JN: What is your current protocol?

FS: I recommend 200 milligrams a day, for 50 days. There are now 200 milligram pills available, so once a day is fine. Then I recommend 20-30 days of any of the penicillins I mentioned. You may have to go through several cycles of this protocol. You must also be very aware of other drugs that act on the p450 enzyme system, specifically a subset that inhibits CYP3A4. You should not be taking any of these drugs at the same time as you take diflucan.

JN: What are some of these drugs?

FS: There are many, and it's best to check with your doctor. Some common ones are erythromycin, amitryptylin, midazolam, Lovastatin, and others.

JN: I hate antibiotics. Do you have to take the penicillin?

FS: I understand, many lyme patients come to hate antibiotics because they have to take so many of them for so many years and are still ill. In fact, I also was made ill by the antibiotics.

JN: They really disrupt your digestion.

FS: Right, that was my problem.

JN: So, this protocol is your best one-two punch against borrelia, but you don't have to take the antibiotics if you truly hate them.

FS: Right. In addition, diflucan has a slow half-life so it can slowly build up in your bloodstream. Sometimes patients call me after a few weeks and say they are feeling very ill on the protocol. Perhaps it's a herxheimer, or perhaps it's that the levels of diflucan are higher than they can tolerate. So I say, take a 3 or 4 day pause, and then go back on the protocol. This is perfectly acceptable.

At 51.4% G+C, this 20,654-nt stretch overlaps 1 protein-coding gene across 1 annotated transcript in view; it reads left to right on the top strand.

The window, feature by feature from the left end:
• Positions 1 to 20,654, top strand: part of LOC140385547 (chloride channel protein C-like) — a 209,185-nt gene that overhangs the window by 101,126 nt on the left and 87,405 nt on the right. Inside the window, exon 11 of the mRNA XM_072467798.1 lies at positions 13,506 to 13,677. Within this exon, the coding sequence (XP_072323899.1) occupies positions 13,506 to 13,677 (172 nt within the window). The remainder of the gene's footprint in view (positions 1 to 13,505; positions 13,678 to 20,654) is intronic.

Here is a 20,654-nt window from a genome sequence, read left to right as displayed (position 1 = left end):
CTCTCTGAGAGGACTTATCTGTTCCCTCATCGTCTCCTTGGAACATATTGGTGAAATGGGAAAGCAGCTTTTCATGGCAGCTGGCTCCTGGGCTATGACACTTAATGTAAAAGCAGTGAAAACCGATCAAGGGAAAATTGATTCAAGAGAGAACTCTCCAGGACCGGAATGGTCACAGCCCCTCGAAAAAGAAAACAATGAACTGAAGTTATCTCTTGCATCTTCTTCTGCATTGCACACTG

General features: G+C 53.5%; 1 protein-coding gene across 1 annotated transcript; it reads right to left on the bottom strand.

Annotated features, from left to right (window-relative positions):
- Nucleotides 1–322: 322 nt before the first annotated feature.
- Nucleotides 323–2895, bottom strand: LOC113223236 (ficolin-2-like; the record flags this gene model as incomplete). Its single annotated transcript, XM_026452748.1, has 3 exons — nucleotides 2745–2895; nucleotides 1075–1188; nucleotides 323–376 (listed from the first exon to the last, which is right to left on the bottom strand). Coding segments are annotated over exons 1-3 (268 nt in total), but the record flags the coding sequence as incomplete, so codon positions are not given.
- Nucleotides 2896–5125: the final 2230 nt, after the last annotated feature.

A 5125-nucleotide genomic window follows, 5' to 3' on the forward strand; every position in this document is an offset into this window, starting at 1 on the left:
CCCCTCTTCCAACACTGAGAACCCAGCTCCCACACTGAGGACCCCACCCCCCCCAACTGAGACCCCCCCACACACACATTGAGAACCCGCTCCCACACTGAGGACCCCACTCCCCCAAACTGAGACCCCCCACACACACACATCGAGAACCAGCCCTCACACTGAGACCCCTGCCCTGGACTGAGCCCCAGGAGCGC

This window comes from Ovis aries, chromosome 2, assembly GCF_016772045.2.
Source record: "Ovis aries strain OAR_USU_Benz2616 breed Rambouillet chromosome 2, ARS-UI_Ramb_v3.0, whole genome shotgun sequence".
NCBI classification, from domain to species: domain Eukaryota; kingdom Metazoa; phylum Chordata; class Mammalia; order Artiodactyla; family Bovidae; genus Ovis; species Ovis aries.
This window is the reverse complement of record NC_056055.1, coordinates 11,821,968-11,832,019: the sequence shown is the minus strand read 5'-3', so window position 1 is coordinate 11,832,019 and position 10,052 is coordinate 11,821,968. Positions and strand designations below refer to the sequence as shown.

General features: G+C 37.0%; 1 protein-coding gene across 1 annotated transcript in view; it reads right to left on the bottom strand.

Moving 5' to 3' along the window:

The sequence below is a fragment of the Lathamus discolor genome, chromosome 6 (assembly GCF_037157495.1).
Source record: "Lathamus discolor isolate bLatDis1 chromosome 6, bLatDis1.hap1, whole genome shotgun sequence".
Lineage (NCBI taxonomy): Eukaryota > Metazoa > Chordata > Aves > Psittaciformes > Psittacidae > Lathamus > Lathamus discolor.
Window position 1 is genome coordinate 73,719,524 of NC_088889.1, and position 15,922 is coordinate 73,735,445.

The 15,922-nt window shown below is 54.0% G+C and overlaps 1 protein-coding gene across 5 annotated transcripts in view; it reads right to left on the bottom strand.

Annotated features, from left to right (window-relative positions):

JN: What happens if you have a weak p450 system? Have any of your patients have raised liver enzymes from the diflucan?

FS: I have been lucky, not one of my patients have had raised enzymes. It is generally well tolerated. If it is a problem, however, you can lower the dose of diflucan. This would be overseen by your doctor. I recommend 100 milligrams in pediatric cases.

JN: How many patients have you treated now?

FS: At least eighty.

JN: What is the most difficult case you've had?

FS: I have one 75-year-old patient who has had lyme for 18 years. He was very ill. He has had to do this cycle of diflucan and penicillin 3 times. He is much, much better. In fact, he's so happy with his improvement he called the drug manufacturer to tell them they need to run a publicity campaign to promote diflucan for chronic lyme disease.

JN: Some patients on some internet groups are adapting your protocol, probably in concert with their doctors, and I'd like to know what you think of this. They are suggesting staying on diflucan for 9 months, and some of them are adding in low-dose minocycline. Are you aware of this?

FS: No, I am not aware of this.

JN: What do you think of the idea?

FS: I believe in the narrow-spectrum penicillins for borrelia, not the cyclines.

JN: What about 9 months?

FS: That remains to be seen. Perhaps, like tuberculosis, some patients will need to be on diflucan at least six months or more. Borrelia is a very sophisticated organism, and one of the few bacterium with two cell membranes. There is much we still have to learn about it.

(c) Jill Neimark, 2005.

See also:
Schardt FW.
Betriebsärztliche Untersuchungsstelle, Bayerische Julius-Maximilians-Universitat, Wurzburg, Germany. Fritz.Schardt@mail.uni-wuerzburg.de
Clinical effects of fluconazole in patients with neuroborreliosis.
Eur J Med Res. 2004 Jul 30;9(7):334-6.